Saturday, December 3, 2016
Today was a free day at the Denver Art Museum, so I took the light rail downtown (half-price fare for senior citizens, hurrah!) to see the exhibit on Renaissance Venetian painters.
My favorite painting was Virgin and Child with Saints and Donor by Carlo Crivelli (1430/1435 - 1495) from about 1490.
Exhibit caption: "Although active in central Italy for most of his career, Crivelli continued to sign himself "venerus" (Venetian), a proud reference to the city of his birth and early training. In this panel, Crivelli places the Virgin and Child between Saints Francis and Bernardino of Siena, while the small figure of the donor who commissioned the painting kneels in adoration. Still influenced by a late Gothic decorative taste, Crivelli dazzles the viewer with his illusionistic skills, effortlessly rendering at the same time the transparency of Christ's undergarment and the smooth hardness of variegated marble."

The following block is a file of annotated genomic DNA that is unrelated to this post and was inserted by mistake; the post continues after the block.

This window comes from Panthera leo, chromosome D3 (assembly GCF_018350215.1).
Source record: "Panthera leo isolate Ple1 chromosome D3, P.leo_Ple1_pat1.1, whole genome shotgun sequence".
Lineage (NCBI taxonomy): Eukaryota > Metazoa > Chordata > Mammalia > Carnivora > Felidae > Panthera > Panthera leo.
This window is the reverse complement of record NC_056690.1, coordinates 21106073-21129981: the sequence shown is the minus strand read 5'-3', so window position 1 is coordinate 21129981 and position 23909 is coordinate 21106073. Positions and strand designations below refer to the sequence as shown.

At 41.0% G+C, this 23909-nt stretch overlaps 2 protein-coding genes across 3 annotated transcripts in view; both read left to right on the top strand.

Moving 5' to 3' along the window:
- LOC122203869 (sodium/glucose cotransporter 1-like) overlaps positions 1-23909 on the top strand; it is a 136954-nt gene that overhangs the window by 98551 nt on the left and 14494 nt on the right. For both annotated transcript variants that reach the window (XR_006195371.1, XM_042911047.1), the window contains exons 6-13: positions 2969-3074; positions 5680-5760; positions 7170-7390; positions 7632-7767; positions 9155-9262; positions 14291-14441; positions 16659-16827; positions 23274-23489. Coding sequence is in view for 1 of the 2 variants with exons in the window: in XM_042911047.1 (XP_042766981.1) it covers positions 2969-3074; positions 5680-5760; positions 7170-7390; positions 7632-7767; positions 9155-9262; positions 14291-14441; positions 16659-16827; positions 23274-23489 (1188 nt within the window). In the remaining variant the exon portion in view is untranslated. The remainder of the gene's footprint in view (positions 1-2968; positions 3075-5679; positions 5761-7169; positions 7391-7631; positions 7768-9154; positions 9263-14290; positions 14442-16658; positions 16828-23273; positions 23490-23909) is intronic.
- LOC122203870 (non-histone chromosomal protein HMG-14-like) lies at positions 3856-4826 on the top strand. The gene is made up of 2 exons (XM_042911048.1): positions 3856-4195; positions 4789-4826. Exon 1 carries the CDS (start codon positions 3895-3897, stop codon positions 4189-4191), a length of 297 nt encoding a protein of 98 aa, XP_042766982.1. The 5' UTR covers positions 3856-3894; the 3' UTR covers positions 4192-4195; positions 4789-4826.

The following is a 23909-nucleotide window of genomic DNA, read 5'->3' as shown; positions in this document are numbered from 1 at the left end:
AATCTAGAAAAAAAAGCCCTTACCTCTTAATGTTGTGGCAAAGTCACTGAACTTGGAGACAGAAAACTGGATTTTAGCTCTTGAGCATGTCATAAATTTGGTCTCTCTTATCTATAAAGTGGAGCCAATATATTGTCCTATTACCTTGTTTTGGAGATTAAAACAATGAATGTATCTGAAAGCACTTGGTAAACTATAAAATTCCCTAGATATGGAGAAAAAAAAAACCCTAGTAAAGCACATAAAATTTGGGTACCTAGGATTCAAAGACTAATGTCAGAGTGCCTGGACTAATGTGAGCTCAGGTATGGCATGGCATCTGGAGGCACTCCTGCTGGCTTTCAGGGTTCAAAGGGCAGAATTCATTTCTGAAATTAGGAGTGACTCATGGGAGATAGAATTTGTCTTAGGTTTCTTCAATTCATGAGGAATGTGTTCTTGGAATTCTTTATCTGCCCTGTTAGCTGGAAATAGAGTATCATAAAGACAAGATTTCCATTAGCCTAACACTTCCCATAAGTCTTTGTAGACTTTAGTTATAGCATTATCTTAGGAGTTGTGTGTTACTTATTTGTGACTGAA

I especially like the Virgin's expression. She is not a woman to be trifled with.
Another wonderful painting was The Annunciation by Vittore Carpaccio (1465 - 1525/1526).
Exhibit caption: "Vittore Carpaccio shows the influence of Netherlandish art in the domestic interior of the Virgin's chamber in the Annunciation. Details such as the open book on a ledge, or the curtain drawn to reveal Mary's tidy (and thus virginal) bed, echo the carefully described interiors found in Northern European art and highlight the artist's fondness for narrative scenes."
There are many things to appreciate in this 1504 painting. I especially like the Holy Spirit coming down from heaven in the form of a supersonic dove. Also, Gabriel's striped wings are sporty. Mary appears to take it all in stride.
In addition to viewing the Renaissance art, I had a look at the art museum's exhibit on pre-columbian art. I saw this strange figure.
Exhibit caption: "Incense Burner with Fantastic Reptile. Potosi Applique style, about A.D. 500-800, Costa Rica or Nicaragua, Greater Nicoya region earthenware."
"Fantastic Reptile" my foot! The wheels and gears are the unmistakable record of an ancient invasion of alien lizard robots. Who knows when they will come again? Mankind, you have been warned!